They are much better at independent thinking, self-study for things they
 need to know more about, and less likely to get stuck in a conceptual rut.
 Joe
 On May 30 2008, at 22:39, James Jeffery wrote:

 Only problem with the Lynda.com DVDs is sometimes they can be outdated.

 Although, this one is £50 and looks good. I might actually buy this, i
 like watching the movies when in bed.

 http://movielibrary.lynda.com/html/modPage.asp?ID=480

 On Tue, May 27, 2008 at 9:51 PM, Joe Ortenzi [EMAIL PROTECTED] wrote:

 I agree.
 I have rarely seen any course in web technologies that you couldn't get
 further for much less money with either a video tutorial from places like
 lynda.com or from good how to books from great publishers like new riders,
 friends of ed, o'reilleys, etc.
 you can study at your own pace, replay and review difficult bits, skip
 over others, and the resource stays with you..

 On May 27 2008, at 05:28, Jennie K wrote:

 If you are not after accreditation try this website www.lynda.com - it's
 all online and you study at your own pace.  I've recommended the training 
 to
 numerous people and they have all said it is of good quality.  You can try
 some of the free courses before  committing - there are also books and cds
 if you don't like the online version.

 On Thu, May 22, 2008 at 11:20 PM, Paul Collins [EMAIL PROTECTED]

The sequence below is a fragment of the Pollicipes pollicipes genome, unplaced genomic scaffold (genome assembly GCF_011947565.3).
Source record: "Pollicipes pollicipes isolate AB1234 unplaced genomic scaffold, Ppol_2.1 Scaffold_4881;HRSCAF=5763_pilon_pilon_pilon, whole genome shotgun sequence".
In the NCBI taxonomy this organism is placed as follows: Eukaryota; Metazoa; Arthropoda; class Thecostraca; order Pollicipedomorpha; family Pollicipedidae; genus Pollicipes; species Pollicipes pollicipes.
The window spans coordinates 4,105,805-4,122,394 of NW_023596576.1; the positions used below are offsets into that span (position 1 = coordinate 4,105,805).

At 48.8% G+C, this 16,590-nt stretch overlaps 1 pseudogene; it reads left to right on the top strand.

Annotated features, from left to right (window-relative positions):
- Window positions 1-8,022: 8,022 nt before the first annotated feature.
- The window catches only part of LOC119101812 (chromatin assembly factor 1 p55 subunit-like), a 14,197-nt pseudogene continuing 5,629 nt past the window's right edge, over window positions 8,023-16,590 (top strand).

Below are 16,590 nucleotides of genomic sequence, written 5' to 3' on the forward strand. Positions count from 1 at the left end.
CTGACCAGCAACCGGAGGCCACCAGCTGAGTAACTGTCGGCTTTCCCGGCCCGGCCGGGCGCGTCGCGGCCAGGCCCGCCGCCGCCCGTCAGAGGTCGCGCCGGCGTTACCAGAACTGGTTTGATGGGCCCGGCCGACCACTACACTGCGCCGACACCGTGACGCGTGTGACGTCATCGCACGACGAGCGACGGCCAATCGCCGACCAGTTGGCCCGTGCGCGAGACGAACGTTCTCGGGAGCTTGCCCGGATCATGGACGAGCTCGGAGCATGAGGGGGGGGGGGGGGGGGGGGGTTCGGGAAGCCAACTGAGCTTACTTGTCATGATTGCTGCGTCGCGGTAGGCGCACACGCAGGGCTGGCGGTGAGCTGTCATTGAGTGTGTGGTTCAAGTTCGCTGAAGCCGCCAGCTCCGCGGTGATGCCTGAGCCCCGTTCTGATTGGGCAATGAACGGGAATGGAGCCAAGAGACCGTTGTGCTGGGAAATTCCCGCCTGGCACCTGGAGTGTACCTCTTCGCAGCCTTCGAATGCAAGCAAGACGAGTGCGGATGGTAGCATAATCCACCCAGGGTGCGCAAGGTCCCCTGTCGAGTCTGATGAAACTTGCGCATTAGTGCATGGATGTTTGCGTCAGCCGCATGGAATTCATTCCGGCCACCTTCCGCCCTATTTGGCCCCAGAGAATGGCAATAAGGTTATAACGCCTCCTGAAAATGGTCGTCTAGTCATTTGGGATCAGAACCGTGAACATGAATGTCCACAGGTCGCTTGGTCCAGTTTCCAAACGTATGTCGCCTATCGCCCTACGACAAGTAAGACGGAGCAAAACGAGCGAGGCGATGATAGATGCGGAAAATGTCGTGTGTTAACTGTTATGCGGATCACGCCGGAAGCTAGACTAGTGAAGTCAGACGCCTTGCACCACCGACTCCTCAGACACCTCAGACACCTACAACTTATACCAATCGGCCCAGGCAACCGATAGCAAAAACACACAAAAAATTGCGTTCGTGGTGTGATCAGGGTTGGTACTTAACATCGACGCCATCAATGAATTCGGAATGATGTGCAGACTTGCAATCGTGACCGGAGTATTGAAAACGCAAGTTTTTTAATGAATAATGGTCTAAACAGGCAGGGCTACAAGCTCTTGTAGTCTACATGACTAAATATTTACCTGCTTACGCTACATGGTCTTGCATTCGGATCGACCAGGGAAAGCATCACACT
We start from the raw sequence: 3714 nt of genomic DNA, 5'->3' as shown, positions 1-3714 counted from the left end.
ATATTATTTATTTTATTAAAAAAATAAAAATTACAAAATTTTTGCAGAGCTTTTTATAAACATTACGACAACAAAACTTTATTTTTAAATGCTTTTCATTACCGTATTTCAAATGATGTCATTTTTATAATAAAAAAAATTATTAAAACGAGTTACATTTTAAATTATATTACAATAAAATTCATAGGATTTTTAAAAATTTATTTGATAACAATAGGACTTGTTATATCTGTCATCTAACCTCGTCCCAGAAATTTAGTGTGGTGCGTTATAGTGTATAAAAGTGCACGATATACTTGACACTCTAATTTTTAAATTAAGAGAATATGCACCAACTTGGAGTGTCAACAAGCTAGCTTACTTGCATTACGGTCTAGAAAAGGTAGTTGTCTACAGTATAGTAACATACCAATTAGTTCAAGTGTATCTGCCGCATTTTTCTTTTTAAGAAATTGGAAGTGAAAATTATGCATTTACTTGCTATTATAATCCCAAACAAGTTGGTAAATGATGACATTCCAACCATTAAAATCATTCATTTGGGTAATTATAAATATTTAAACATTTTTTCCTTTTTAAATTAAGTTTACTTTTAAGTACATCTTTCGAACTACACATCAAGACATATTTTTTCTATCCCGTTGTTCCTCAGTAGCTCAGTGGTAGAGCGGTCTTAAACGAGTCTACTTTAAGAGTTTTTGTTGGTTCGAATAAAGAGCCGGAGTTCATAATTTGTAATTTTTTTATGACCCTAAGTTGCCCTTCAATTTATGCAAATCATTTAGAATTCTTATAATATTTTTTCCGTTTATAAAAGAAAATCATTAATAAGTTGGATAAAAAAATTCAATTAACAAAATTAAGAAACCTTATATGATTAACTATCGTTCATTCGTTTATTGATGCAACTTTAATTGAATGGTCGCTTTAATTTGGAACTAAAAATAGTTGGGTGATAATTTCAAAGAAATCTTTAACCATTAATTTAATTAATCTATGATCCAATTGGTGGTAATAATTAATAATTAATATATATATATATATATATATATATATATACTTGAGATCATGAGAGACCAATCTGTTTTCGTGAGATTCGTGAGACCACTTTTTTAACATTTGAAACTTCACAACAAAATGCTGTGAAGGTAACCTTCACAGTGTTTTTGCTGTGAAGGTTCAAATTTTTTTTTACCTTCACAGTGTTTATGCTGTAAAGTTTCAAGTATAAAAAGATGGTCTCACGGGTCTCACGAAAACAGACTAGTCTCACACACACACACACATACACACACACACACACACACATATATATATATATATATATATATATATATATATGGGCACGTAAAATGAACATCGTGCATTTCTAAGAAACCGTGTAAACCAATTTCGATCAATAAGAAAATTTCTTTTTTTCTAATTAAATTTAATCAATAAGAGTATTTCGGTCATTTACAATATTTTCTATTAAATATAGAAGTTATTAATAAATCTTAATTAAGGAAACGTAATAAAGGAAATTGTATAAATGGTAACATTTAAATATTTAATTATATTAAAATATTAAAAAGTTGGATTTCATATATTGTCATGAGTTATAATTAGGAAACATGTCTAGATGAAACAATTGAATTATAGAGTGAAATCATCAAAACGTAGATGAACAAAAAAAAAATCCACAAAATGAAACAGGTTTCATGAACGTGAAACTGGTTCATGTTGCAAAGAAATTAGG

wrote:

 Hi all,

 I hope this is on topic. I'm trying to find a short course on AJAX in
 london and having troubles finding one that is of a reasonable price
 (IE- less than £300 for a half day). Could anyone recommend me one or
 possibly a good school to look into?

 Thanks for any help,
 Paul


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 www.joiz.com



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 www.joiz.com



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Re: [WSG] Marking up company logo

2008-06-03 Thread Paul Collins
To throw another question in here, should the page title therefore be
different to the main heading of the page? I thought the content in
the page title should be as specific as possible for SEO, including
the heirarchy?

So, for example

titleSite title - Section Title - Page title/title

And

h1Page title, section title or Logo?/h1

Once you have it in the title tag, does it matter whether you have the
logo in a H1 or not? Should you have something different between the
title and main heading?

Cheers


2008/6/3 Darren West [EMAIL PROTECTED]:
 My 2 pence ...

 titlePage title - Site title/title
 div id=brand
pimg alt=Site title ... //p
 /div
 div id=content
h1Page Title/h1
...
 /div
 div id=search
h1Search/h1
form ...
 /div
 div id=nav
h1Navigation/h1
ul ...
 /div


 2008/6/3 Rick Lecoat [EMAIL PROTECTED]:
 On 3 Jun 2008, at 07:04, Matijs wrote:

 How about:

 titleThe Times/title

 h1Homepage/h1

 h2There's water on mars/h2

 

 titleThe Times/title

 h1Financial stuff/h1

 h2Redmond stock going down further/h2

 etc...

 Where would one fit in a company logo? Wouldn't a background image be
 best? And if so, where?

 My understanding of the title tag is that it is the title of the page, not
 the name of the site, and ideally every page should have a different title
 (at least from an SEO point of view) appropriate to its content -- so the
 above examples are not ideal IMHO.

 Re. logos as background images, that leaves anyone viewing the page without